Redesign Health Closes $65M to Launch Startups

Launching a healthcare company is hard. Launching dozens of them is even harder, but that’s exactly what Redesign Health is setting out to do with $65M in Series C funding.

Redesign isn’t a venture capital firm, although it’s funded more digital health startups than most VCs. It’s not an accelerator, yet it’s launched more early-stage companies in its four years of existence than post pure startup studios.

Then what is it? Good question. Redesign’s team consists of roughly 300 analysts that  “accelerate the healthcare innovation cycle” by researching sectors, identifying challenges, then assembling companies to pursue solutions.

  • The “assembling companies” piece is every bit as hands-on as you might imagine. Redesign funds the initial product development, handles the branding, and even installs the leadership team.
  • By bringing everything in-house, the idea is that Redesign can eliminate many of the barriers that healthcare founders usually face, allowing them to deliver outsized value… and shareholder returns.

Redesign takes an equity stake in every company it launches, a fact well-known to its Series C investors like CVS Ventures, General Catalyst, and UPMC Enterprises.

  • Since 2018, Redesign has launched over 40 companies, including home-health startup MedArrive, cancer-care platform Jasper Health, and mental health company UpLift. 
  • The latest funding will go toward Redesign’s own platform that helps its portfolio companies tackle repeatable processes, and innovation agreements with its Series C investors will ensure that they’re able to co-build companies using the technology.

The Takeaway

Healthcare startups have high upfront capital costs, steep inflection points between business stages, and difficulty recruiting the seasoned executives needed to reach scale. Although there isn’t a magic wand that can be waved to make those problems disappear, we’re guessing that Redesign’s startups see smoother sailing than most.

It’s a unique model that’s hard to put in a box (especially one the size of a DHW top story), but Redesign’s portfolio of already-launched startups and its eye-popping $1.7B valuation seem to suggest that it’s a model that’s working.

Mental Health Startup Alma Raises $130M

Digital health’s recent momentum saw another boost this week as mental health startup Alma hauled in a massive $130M Series D round. Between the return of nine-figure funding rounds and a new string of mega-acquisitions, it’s almost starting to feel like 2021 again.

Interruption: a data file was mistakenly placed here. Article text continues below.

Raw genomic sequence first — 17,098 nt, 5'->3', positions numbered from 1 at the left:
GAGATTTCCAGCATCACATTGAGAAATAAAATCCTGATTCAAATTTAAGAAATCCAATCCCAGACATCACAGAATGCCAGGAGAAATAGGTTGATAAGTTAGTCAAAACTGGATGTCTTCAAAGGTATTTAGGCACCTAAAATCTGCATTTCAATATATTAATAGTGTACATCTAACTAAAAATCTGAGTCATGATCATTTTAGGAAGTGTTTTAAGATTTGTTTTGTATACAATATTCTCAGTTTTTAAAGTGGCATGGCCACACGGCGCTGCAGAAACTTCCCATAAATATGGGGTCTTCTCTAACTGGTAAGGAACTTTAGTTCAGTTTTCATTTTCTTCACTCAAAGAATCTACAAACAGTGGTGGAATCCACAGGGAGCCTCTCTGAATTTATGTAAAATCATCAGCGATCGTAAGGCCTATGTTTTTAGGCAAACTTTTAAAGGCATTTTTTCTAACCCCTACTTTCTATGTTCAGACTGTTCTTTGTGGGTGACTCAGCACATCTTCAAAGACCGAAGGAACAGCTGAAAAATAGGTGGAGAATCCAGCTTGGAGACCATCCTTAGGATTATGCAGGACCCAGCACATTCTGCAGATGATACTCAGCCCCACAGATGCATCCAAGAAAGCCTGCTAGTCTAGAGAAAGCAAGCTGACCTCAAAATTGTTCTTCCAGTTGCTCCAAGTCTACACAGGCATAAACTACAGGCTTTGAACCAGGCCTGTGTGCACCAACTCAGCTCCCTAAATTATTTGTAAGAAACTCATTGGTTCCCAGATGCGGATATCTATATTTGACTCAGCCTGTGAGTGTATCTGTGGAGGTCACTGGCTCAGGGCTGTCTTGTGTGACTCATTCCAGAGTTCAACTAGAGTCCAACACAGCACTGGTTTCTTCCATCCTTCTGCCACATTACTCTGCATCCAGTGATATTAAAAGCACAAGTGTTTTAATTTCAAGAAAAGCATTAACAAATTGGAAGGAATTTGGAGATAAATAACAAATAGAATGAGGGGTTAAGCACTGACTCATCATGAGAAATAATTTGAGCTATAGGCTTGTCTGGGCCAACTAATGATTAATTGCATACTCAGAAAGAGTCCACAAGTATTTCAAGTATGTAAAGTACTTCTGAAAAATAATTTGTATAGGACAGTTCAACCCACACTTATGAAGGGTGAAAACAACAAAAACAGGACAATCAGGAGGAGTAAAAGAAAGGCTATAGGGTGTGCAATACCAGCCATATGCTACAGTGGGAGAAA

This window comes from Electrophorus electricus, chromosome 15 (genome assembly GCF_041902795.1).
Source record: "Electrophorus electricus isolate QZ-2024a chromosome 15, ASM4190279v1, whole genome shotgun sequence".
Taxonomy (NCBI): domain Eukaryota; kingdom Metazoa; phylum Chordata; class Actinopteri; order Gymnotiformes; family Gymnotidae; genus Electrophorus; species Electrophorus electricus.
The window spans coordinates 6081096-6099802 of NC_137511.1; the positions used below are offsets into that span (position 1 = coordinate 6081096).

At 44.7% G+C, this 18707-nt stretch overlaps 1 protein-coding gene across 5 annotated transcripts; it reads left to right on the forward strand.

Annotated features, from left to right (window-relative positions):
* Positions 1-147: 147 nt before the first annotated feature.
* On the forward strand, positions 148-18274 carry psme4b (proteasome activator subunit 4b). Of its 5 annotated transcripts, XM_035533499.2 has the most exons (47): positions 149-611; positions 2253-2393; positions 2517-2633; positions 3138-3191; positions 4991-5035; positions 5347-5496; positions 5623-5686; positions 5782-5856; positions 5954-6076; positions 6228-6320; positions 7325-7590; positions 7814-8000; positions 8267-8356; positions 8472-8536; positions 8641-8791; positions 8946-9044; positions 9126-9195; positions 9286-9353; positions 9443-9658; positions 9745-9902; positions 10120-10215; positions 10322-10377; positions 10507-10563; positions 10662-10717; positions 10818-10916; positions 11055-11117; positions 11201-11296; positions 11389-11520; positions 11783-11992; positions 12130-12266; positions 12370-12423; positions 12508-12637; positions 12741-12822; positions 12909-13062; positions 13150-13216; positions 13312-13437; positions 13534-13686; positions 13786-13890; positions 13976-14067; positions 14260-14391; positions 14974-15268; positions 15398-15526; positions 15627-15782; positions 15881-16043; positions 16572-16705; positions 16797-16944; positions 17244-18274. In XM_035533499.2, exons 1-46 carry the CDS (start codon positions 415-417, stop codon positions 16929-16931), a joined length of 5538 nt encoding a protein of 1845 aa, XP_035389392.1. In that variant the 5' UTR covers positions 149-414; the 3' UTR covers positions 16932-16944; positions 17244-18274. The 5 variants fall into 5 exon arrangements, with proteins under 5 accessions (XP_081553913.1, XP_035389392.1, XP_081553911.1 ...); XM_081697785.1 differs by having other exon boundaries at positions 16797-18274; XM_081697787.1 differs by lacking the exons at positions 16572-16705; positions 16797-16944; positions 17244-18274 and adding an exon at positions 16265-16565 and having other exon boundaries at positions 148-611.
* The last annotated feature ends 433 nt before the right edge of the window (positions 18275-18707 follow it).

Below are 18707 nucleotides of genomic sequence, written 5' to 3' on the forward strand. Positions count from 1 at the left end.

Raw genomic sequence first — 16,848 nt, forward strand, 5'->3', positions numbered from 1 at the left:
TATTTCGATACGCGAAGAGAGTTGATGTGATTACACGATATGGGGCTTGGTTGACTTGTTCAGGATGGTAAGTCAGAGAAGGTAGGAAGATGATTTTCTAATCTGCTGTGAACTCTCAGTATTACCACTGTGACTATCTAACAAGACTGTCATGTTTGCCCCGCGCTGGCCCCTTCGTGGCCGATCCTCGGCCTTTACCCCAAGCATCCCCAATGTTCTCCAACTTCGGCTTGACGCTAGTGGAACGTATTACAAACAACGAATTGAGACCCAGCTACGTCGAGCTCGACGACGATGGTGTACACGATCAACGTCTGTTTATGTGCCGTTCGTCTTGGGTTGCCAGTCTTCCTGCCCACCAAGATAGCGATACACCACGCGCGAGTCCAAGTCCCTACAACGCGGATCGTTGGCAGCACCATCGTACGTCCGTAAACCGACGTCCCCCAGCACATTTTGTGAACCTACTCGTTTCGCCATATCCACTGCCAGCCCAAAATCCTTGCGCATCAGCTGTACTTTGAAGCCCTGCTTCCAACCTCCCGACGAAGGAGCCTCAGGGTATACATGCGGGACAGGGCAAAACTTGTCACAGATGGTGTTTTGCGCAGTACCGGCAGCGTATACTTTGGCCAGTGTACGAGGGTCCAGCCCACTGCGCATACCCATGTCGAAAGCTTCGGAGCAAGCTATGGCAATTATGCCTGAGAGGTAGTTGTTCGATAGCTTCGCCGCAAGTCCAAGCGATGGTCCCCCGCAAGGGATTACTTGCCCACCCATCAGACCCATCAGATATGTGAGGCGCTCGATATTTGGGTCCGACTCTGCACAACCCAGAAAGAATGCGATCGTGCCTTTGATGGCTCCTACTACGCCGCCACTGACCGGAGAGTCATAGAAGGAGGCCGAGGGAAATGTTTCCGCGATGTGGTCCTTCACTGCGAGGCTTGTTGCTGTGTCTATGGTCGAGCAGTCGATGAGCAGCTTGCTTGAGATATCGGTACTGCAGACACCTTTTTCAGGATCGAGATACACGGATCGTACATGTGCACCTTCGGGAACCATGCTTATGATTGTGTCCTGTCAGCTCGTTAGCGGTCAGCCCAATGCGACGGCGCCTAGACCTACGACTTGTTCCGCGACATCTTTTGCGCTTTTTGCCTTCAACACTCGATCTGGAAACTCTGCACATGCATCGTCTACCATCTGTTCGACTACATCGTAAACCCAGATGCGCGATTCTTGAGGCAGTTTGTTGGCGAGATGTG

Alma helps mental health practitioners manage their practices and contract with payors, equipping them with teletherapy software, automated billing and scheduling tools, as well as a directory to help patients find in-network providers.

  • The platform is offered through a $125/mo membership, which allows clients to keep all earnings generated from patient visits. Over the past 12 months, Alma has tripled the size of its network to 8,000 providers licensed to practice in all 50 states.
  • Nearly 40% of providers in Alma’s network self-identify as Black, Hispanic, or Asian, and the company said that one of its main goals with the fresh funding will be to connect its diverse clinicians to underserved patient populations.

Originally founded in 2018, Alma’s taken a pretty interesting path to end up at its current managed services membership model.

  • The company started as a coworking space for therapists prior to the pandemic, then began adding support tools to make its users’ lives easier as it evolved into an MSO.
  • Now Alma is aggregating those independent therapists into its own provider network that it can leverage to negotiate directly with payors.

The Takeaway
At a time when payors are clamoring to improve access to mental healthcare, Alma’s unique approach to provider enablement and payor negotiations seems like it might be part of the solution. Alma is only the third mental health startup to raise a $100M+ round so far this year, following Lyra Health and Brightline.

Get the top digital health stories right in your inbox

You're signed up!

It's great to have you as a reader. Check your inbox for a welcome email.

-- The Digital Health Wire team

You might also like..

Select All

You're all set!